August H. Runge was the Fire Chief of Minneapolis for 20 years, he became the Fire Marshal for North Dakota and was involved in a North Dakota Supreme Court case Runge v. Glerum that forbade interfering with a fire marshal or police officer while on duty. Runge was born on February 1852 in New York City. In 1864 he joined the U. S. Navy. In 1865 he was transferred to the Colorado, of the European squadron. In 1867 he was again transferred, this time to the Pacific contingent. Soon after he resigned and went to the Pennsylvania oil regions, where he studied mechanical engineering. In 1873 he returned to New York, after a brief stay came to Minneapolis, where he took charge of the steam heating plant at the Minneapolis City Hall. While there, in 1874, he volunteered as a member of Hook and Ladder Company No. 1. The same change in the force that affected the chief, on December 21, 1881 influenced his career, he was accordingly advanced to the position of 2d assistant chief, he died in 1921
Paper marbling is a method of aqueous surface design, which can produce patterns similar to smooth marble or other kinds of stone. The patterns are the result of color floated on either plain water or a viscous solution known as size, carefully transferred to an absorbent surface, such as paper or fabric. Through several centuries, people have applied marbled materials to a variety of surfaces, it is employed as a writing surface for calligraphy, book covers and endpapers in bookbinding and stationery. Part of its appeal is. There are several methods for making marbled papers. A shallow tray is filled with water, various kinds of ink or paint colors are applied to the surface with an ink brush. Various additives or surfactant chemicals are used to help float the colors. A drop of "negative" color made of plain water with the addition of surfactant is used to drive the drop of color into a ring; the process is repeated. The floating colors are carefully manipulated either by blowing on them directly or through a straw, fanning the colors, or using a human hair to stir the colors.
In the 19th century, the Kyoto-based Japanese suminagashi master Tokutaro Yagi developed an alternative method that employed a split piece of bamboo to stir the colors, resulting in concentric spiral designs. A sheet of washi paper is carefully laid onto the water surface to capture the floating design; the paper, made of kozo, must be unsized and strong enough to withstand being immersed in water without tearing. Another method of marbling more familiar to Europeans and Americans is made on the surface of a viscous mucilage, known as size or sizing in English. While this method is referred to as "Turkish marbling" in English and called ebru in modern Turkish, ethnic Turkic peoples were not the only practitioners of the art, as Persian and people of Indian origin made these papers; the use of the term Turkish by Europeans is most due to both the fact that many first encountered the art in Istanbul, as well as essentialist references to all Muslims as Turks, much as Europeans were referred to as Firengi in Turkish and Persian, which means Frankish.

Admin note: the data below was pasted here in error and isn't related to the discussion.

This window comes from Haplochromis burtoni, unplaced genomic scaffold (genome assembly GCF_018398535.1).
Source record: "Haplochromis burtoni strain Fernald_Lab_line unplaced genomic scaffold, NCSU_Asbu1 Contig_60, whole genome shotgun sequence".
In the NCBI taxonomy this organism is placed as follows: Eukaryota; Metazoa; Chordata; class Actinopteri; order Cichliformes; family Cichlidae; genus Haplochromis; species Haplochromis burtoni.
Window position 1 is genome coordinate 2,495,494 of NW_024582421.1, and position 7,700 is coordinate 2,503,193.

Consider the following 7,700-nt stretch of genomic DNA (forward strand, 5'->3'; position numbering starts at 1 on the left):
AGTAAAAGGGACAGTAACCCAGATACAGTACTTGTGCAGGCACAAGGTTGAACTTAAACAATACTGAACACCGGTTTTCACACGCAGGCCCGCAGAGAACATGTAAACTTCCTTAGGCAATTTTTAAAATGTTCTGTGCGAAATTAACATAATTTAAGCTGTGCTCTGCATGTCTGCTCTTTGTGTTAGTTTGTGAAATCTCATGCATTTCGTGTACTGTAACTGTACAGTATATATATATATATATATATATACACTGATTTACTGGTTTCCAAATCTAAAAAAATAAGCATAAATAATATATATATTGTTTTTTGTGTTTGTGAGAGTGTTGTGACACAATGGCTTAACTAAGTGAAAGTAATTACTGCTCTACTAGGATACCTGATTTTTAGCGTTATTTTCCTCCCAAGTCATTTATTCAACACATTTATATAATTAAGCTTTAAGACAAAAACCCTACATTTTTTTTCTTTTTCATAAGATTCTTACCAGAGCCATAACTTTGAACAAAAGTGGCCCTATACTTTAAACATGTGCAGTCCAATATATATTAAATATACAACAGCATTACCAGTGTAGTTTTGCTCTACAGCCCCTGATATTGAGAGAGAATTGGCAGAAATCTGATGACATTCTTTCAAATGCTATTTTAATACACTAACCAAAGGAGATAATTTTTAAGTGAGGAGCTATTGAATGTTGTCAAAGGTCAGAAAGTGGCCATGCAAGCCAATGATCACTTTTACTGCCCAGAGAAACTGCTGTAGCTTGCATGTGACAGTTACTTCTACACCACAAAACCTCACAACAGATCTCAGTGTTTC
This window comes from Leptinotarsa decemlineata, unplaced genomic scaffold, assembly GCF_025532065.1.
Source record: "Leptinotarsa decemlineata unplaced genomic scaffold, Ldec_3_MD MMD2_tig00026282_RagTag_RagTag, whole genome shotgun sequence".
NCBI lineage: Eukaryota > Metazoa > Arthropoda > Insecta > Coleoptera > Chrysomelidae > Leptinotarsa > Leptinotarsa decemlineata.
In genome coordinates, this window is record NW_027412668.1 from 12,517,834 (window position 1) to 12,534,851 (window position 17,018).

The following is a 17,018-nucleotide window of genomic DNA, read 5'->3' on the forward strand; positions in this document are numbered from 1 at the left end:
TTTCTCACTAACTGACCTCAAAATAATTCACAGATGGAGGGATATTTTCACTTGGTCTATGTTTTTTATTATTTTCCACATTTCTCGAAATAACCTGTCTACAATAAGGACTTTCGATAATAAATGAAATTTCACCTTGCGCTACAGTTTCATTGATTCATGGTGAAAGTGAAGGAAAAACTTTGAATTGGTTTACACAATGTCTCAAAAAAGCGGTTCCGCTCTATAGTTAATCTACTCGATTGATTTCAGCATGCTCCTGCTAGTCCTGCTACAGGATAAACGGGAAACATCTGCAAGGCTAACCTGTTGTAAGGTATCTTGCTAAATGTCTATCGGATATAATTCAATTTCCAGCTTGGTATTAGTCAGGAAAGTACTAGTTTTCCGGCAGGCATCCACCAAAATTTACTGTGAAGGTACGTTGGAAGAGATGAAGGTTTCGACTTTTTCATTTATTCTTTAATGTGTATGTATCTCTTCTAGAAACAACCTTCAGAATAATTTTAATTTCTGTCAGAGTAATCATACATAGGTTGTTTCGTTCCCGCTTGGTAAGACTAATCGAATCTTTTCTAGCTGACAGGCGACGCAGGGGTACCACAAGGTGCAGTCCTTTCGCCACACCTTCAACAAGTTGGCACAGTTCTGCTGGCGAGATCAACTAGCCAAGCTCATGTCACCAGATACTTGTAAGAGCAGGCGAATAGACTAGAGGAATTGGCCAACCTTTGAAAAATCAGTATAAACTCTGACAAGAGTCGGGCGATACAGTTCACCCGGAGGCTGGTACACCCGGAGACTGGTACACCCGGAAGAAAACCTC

Historic forms of marbling used both organic and inorganic pigments mixed with water for colors, sizes were traditionally made from gum tragacanth, gum karaya, guar gum, fleabane and psyllium. Since the late 19th century, a boiled extract of the carrageenan-rich alga known as Irish moss, has been employed for sizing. Today, many marblers use powdered carrageenan extracted from various seaweeds. Another plant-derived mucilage is made from sodium alginate. In recent years, a synthetic size made from hydroxypropyl methylcellulose, a common ingredient in instant wallpaper paste, is used as a size for floating acrylic and oil paints. In the size-based method, colors made from pigments are mixed with a surfactant such as ox gall. Sometimes, oil or turpentine may be added to a color; the colors are spattered or dropped onto the size, one color after another until there is a dense pattern of several colors. Straw from the broom corn was used to make a kind of whisk for sprinkling the paint, or horsehair to create a kind of drop-brush.
Each successive layer of pigment spreads less than the last, the colors may require additional surfactant to float and uniformly expand. Once the colors are laid down, various tools and implements such as rakes and styluses are used in a series of movements to create more intricate designs. Paper or cloth is mordanted beforehand with aluminium sulfate and laid onto the floating colors; the colors are thereby adhered to the surface of the paper or material. The paper or material is carefully lifted off the size and hung up to dry; some marblers drag the paper over a rod to draw off the excess size. If necessary, excess bleeding colors and sizing can be rinsed off, the paper or fabric is allowed to dry. After the print is made, any color residues remaining on the size are skimmed off of the surface, in order to clear it before starting a new pattern. Contemporary marblers employ a variety of modern materials, some in place of or in combination with the more traditional ones. A wide variety of colors are used today in place of the historic pigment colors.